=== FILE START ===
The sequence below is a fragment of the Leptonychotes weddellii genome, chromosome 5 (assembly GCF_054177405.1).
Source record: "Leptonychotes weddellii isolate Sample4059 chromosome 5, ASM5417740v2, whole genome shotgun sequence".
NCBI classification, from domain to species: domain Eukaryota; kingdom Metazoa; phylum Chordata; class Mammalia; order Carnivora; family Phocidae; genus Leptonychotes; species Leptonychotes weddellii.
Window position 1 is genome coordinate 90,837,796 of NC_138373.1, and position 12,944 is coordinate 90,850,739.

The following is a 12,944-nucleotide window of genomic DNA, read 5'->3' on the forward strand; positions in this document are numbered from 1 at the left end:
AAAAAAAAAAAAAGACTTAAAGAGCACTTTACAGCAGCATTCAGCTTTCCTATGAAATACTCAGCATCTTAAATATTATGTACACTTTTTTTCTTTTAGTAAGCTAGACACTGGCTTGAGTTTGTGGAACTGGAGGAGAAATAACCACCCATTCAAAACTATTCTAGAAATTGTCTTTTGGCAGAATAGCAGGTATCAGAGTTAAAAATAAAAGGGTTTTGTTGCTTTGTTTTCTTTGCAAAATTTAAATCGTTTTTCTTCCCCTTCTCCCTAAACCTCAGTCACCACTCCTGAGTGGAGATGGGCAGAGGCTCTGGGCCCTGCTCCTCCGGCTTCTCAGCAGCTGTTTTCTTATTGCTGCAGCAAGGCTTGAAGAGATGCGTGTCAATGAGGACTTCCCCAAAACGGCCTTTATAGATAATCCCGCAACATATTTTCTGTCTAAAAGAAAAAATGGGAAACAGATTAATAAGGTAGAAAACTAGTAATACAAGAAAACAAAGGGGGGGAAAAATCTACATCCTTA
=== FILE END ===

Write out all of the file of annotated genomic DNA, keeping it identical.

The sequence below is a fragment of the Leptonychotes weddellii genome, chromosome 5 (assembly GCF_054177405.1).
Source record: "Leptonychotes weddellii isolate Sample4059 chromosome 5, ASM5417740v2, whole genome shotgun sequence".
NCBI classification, from domain to species: domain Eukaryota; kingdom Metazoa; phylum Chordata; class Mammalia; order Carnivora; family Phocidae; genus Leptonychotes; species Leptonychotes weddellii.
Window position 1 is genome coordinate 90,837,796 of NC_138373.1, and position 12,944 is coordinate 90,850,739.

The following is a 12,944-nucleotide window of genomic DNA, read 5'->3' on the forward strand; positions in this document are numbered from 1 at the left end:
AAAAAAAAAAAAAGACTTAAAGAGCACTTTACAGCAGCATTCAGCTTTCCTATGAAATACTCAGCATCTTAAATATTATGTACACTTTTTTTCTTTTAGTAAGCTAGACACTGGCTTGAGTTTGTGGAACTGGAGGAGAAATAACCACCCATTCAAAACTATTCTAGAAATTGTCTTTTGGCAGAATAGCAGGTATCAGAGTTAAAAATAAAAGGGTTTTGTTGCTTTGTTTTCTTTGCAAAATTTAAATCGTTTTTCTTCCCCTTCTCCCTAAACCTCAGTCACCACTCCTGAGTGGAGATGGGCAGAGGCTCTGGGCCCTGCTCCTCCGGCTTCTCAGCAGCTGTTTTCTTATTGCTGCAGCAAGGCTTGAAGAGATGCGTGTCAATGAGGACTTCCCCAAAACGGCCTTTATAGATAATCCCGCAACATATTTTCTGTCTAAAAGAAAAAATGGGAAACAGATTAATAAGGTAGAAAACTAGTAATACAAGAAAACAAAGGGGGGGAAAAATCTACATCCTTA